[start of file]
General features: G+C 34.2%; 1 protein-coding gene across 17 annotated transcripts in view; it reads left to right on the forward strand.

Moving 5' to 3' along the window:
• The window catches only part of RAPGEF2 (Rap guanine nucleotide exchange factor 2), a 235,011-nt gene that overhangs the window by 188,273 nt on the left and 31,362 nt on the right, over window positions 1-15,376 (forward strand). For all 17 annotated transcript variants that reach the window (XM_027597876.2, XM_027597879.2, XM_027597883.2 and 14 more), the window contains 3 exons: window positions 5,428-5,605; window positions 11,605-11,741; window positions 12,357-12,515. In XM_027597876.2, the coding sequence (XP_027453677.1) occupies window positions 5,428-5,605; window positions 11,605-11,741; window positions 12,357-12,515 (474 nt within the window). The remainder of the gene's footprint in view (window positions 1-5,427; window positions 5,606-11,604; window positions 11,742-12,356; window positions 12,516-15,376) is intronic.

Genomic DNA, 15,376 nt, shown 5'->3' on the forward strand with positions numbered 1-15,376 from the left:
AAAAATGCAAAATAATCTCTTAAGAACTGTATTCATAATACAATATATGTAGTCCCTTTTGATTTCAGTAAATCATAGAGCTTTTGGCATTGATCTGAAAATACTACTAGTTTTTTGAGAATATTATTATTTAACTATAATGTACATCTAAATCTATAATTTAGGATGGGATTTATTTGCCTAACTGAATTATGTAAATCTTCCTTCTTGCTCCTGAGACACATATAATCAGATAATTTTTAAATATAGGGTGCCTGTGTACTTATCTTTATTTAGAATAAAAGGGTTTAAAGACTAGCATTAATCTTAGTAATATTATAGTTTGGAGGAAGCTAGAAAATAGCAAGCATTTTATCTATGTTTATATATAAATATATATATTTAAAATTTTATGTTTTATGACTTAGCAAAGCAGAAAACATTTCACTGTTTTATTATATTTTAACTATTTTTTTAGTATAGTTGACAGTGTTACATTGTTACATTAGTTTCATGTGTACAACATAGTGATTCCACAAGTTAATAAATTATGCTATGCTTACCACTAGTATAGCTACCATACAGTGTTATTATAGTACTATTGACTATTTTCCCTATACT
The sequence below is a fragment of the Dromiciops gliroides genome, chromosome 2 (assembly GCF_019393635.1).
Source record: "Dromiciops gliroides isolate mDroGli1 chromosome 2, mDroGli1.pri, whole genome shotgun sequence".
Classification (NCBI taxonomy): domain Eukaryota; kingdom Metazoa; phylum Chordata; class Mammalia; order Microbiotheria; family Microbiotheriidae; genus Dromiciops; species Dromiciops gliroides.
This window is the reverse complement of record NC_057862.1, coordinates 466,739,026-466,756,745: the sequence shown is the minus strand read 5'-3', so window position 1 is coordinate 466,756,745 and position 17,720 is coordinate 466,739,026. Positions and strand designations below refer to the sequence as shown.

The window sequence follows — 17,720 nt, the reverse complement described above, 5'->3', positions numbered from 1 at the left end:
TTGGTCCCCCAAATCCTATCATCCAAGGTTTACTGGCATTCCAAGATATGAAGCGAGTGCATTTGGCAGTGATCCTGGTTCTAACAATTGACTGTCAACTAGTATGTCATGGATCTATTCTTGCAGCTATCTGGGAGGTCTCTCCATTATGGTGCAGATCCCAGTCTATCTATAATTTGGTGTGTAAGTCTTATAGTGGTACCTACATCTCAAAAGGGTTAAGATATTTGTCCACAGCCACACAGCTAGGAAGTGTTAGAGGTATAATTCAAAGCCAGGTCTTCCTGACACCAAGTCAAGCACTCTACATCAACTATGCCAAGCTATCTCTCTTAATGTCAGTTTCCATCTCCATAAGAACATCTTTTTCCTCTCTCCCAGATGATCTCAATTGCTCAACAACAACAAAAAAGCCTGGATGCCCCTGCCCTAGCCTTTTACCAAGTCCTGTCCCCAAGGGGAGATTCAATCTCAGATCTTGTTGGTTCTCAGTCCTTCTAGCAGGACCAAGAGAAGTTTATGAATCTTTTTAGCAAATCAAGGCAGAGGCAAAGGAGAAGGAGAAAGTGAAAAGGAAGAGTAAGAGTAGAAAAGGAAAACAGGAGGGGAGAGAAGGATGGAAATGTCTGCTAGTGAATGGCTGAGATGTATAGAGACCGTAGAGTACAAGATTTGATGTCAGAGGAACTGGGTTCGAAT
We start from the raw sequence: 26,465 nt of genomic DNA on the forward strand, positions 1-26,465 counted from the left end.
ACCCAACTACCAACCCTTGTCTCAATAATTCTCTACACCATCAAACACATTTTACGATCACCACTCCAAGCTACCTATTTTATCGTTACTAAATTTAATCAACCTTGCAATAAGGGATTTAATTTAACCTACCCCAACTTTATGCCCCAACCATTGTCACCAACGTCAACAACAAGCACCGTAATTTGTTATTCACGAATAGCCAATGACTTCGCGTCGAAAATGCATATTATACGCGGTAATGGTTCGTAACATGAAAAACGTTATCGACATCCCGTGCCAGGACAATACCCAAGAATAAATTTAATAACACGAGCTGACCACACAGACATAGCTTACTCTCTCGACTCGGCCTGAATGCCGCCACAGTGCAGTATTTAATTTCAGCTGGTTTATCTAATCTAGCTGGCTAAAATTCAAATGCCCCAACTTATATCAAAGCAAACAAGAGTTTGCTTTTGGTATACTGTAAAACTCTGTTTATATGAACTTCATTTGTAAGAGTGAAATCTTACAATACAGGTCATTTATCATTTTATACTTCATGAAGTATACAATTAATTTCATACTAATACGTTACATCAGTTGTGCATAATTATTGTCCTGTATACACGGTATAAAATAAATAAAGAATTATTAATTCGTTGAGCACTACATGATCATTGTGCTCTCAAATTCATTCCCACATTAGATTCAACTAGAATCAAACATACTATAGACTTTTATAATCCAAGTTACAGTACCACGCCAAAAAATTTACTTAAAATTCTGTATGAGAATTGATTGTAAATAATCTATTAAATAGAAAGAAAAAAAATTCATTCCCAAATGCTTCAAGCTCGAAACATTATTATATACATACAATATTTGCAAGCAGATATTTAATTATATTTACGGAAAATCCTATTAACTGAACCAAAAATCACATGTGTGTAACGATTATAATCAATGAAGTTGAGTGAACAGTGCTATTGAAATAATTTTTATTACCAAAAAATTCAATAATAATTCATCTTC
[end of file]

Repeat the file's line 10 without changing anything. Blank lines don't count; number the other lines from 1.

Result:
The window sequence follows — 17,720 nt, the reverse complement described above, 5'->3', positions numbered from 1 at the left end: